It may be just another workday if you live in the U.S., but if you're in Italy, it's Pasquetta or Easter Monday and you've got the day off from work. Most people spend the day with family and friends enjoying a picnic lunch in a park or the countryside.
Le Matte, my Italian chit-chat group, is celebrating Pasquetta by taking a road trip to the beach. Clara, one of our members, invited us to share the day with her at her vacation home on the Jersey shore. We're a large group of more than 25, but not everyone is available on every meeting. Today there are at least eight of us are heading out, toting all sorts of yummy foods that we will enjoy once we get to Clara's beachhouse. I wish you could join us. Here's my contribution.
one dozen eggs, hard boiled (click here for a post on how to make perfectly cooked hard-boiled eggs.) 1/2 cup mayonnaise 2 tsp. Dijon mustard 1/8 tsp. salt white pepper, to taste 1/4 tsp. Worcestershire sauce 1 tsp. white wine vinegar
Put the yolks and all the other ingredients in a food processor. Pulse until everything is blended and smooth. I then use a pastry bag to pipe it into the egg whites, but you can spoon it in. Sprinkle with paprika. Decorate with either edible flowers, pieces of pickle, red or green pepper, tomato strips or anything else you can dream up.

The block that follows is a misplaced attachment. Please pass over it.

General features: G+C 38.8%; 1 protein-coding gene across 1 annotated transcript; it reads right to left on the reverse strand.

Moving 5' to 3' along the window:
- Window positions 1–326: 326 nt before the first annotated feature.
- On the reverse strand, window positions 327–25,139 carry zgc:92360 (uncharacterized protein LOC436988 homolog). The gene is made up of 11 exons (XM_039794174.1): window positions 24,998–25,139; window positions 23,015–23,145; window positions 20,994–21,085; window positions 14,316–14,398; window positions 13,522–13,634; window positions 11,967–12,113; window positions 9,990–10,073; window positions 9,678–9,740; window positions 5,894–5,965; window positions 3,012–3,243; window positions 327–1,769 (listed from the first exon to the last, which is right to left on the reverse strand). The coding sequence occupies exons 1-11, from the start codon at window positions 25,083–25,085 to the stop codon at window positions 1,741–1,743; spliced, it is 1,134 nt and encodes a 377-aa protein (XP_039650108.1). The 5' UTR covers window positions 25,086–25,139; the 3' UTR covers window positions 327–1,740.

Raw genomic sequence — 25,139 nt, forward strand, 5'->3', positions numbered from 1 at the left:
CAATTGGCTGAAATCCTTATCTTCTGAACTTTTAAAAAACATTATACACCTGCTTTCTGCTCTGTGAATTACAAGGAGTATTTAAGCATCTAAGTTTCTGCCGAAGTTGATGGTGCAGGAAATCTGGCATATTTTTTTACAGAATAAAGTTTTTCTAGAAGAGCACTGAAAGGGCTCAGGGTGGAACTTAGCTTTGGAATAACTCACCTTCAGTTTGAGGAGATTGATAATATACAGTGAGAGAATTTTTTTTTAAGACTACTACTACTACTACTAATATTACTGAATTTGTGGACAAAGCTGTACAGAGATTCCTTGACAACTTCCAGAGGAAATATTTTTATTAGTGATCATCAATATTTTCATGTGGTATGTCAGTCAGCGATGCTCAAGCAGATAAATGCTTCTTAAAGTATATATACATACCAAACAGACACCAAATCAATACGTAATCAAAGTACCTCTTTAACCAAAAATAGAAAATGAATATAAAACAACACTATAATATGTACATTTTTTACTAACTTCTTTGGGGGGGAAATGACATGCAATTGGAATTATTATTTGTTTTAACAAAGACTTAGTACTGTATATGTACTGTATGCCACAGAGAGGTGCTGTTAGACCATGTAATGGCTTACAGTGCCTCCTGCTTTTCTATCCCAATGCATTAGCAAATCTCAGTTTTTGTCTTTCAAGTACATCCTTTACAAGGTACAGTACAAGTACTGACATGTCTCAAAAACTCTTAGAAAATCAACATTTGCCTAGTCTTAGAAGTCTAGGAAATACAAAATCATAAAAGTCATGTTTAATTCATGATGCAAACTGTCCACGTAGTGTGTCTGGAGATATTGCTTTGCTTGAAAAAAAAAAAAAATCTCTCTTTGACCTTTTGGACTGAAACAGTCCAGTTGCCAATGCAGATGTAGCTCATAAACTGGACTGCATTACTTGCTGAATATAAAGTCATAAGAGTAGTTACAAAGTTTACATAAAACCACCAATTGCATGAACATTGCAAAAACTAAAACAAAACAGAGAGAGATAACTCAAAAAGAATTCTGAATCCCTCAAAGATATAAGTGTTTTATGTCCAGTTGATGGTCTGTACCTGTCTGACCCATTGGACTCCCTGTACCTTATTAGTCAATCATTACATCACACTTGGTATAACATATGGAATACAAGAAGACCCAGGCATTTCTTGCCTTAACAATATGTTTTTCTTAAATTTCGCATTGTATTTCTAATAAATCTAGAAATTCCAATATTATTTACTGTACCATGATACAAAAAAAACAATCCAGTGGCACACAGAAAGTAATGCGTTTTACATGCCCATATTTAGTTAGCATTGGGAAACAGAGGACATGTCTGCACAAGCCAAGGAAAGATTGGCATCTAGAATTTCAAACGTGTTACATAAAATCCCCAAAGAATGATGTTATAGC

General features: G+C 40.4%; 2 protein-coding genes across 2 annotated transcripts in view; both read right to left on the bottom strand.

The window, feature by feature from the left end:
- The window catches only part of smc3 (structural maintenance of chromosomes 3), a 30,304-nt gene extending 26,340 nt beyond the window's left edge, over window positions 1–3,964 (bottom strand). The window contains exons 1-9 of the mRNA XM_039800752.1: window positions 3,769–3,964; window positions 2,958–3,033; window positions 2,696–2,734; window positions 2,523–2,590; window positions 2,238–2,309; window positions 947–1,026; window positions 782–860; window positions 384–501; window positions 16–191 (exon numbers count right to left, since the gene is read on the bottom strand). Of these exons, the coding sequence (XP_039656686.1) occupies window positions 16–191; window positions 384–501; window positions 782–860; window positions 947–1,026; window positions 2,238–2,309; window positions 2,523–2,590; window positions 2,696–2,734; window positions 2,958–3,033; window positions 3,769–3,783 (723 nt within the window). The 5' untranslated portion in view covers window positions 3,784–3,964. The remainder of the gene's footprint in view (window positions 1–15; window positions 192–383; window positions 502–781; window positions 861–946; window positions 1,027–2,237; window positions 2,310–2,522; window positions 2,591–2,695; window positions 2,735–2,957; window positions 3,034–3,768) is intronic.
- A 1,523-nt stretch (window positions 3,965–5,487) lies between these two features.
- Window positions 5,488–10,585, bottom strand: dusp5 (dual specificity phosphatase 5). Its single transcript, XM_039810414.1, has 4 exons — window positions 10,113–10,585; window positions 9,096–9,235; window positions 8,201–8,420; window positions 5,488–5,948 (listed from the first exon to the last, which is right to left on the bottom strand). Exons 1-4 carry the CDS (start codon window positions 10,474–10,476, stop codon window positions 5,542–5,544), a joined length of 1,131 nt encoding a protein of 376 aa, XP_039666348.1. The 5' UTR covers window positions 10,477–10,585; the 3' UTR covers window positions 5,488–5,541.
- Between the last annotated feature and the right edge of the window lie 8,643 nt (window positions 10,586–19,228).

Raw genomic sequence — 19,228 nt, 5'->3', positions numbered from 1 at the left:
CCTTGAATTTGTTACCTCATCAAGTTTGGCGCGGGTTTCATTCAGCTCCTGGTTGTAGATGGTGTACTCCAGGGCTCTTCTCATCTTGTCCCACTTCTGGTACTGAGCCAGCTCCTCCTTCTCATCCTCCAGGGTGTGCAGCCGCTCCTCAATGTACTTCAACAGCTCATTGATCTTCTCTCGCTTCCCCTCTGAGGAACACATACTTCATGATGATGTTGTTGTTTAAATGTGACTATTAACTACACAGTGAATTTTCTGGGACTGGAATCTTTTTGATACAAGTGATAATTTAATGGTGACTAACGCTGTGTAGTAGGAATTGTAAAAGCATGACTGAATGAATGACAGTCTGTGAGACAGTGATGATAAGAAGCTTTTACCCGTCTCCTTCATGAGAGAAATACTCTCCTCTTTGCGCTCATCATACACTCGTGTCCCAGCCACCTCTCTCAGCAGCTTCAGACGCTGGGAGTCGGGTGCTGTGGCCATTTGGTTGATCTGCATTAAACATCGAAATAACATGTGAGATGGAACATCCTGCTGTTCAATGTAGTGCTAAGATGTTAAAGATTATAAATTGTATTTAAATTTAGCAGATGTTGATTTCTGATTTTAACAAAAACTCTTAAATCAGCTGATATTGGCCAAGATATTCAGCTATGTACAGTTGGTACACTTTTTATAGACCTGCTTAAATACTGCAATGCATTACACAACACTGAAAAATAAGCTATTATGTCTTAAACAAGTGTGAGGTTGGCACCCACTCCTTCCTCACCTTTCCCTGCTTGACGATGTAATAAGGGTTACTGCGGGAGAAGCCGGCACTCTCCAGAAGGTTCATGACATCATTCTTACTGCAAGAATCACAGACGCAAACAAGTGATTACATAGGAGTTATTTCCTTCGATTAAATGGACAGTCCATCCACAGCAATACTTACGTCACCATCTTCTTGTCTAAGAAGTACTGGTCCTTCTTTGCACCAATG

The device you see in the video above is a "torchio," a hollow brass tube attached to a bench or a wall. Different metal "dies" can be inserted in the torchio for different shapes of pasta. The torchio belonged to my mother's family in Italy. After decades of collecting dust in my basement, the torchio was recently resurrected when my father offered to make a bench for it. The torchio is screwed to the bench, semolina pasta dough is fed into the tube, the crank is turned, and with a lot of elbow grease, pasta is extruded through the die. What comes out below is a tubular pasta - anything from thin spaghetti to bucatini, similar to a hollow straw.
In my last life, I was a journalist in NYC, but left the rat race to live in Italy for a year. I created this blog upon my return to combine my interests of writing and photography with my love of food and travel. My mother was from the region of Emilia-Romagna, my father's family was from Calabria and my late husband's family is Abruzzese. I am remarried now to an Italian-American whose family comes from Veneto and Campania. Is it any wonder then, that Italian art, music, food and the country's beautiful landscape are among my passions? I hope you will try some of the recipes and post comments. Buon Appetito. Linda